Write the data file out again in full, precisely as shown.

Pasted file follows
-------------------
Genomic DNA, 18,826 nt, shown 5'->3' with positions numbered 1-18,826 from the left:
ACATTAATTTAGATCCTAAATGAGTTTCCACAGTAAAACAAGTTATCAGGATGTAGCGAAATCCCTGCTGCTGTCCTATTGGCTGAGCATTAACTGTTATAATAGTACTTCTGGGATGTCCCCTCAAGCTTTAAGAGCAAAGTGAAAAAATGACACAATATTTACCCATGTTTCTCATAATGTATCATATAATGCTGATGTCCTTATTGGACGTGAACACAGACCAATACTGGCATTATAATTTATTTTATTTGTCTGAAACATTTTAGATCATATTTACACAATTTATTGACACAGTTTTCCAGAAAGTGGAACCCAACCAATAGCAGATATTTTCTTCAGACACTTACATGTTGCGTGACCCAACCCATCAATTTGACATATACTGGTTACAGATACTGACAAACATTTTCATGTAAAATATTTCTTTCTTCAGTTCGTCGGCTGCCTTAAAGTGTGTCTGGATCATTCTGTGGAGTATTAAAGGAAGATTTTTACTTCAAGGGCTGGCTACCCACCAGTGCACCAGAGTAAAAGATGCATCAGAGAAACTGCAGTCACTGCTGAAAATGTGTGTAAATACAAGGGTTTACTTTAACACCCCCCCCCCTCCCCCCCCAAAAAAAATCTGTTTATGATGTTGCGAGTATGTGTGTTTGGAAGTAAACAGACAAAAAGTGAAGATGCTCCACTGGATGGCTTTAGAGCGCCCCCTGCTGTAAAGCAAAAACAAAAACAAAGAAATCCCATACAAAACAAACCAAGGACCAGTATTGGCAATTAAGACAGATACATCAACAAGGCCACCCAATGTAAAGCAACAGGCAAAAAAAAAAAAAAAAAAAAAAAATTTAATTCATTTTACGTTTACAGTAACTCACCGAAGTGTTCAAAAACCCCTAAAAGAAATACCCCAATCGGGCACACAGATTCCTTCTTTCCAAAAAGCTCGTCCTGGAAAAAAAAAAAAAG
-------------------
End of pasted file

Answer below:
Genomic DNA, 18,826 nt, shown 5'->3' with positions numbered 1-18,826 from the left:
ACATTAATTTAGATCCTAAATGAGTTTCCACAGTAAAACAAGTTATCAGGATGTAGCGAAATCCCTGCTGCTGTCCTATTGGCTGAGCATTAACTGTTATAATAGTACTTCTGGGATGTCCCCTCAAGCTTTAAGAGCAAAGTGAAAAAATGACACAATATTTACCCATGTTTCTCATAATGTATCATATAATGCTGATGTCCTTATTGGACGTGAACACAGACCAATACTGGCATTATAATTTATTTTATTTGTCTGAAACATTTTAGATCATATTTACACAATTTATTGACACAGTTTTCCAGAAAGTGGAACCCAACCAATAGCAGATATTTTCTTCAGACACTTACATGTTGCGTGACCCAACCCATCAATTTGACATATACTGGTTACAGATACTGACAAACATTTTCATGTAAAATATTTCTTTCTTCAGTTCGTCGGCTGCCTTAAAGTGTGTCTGGATCATTCTGTGGAGTATTAAAGGAAGATTTTTACTTCAAGGGCTGGCTACCCACCAGTGCACCAGAGTAAAAGATGCATCAGAGAAACTGCAGTCACTGCTGAAAATGTGTGTAAATACAAGGGTTTACTTTAACACCCCCCCCCCTCCCCCCCCAAAAAAAATCTGTTTATGATGTTGCGAGTATGTGTGTTTGGAAGTAAACAGACAAAAAGTGAAGATGCTCCACTGGATGGCTTTAGAGCGCCCCCTGCTGTAAAGCAAAAACAAAAACAAAGAAATCCCATACAAAACAAACCAAGGACCAGTATTGGCAATTAAGACAGATACATCAACAAGGCCACCCAATGTAAAGCAACAGGCAAAAAAAAAAAAAAAAAAAAAAAATTTAATTCATTTTACGTTTACAGTAACTCACCGAAGTGTTCAAAAACCCCTAAAAGAAATACCCCAATCGGGCACACAGATTCCTTCTTTCCAAAAAGCTCGTCCTGGAAAAAAAAAAAAAG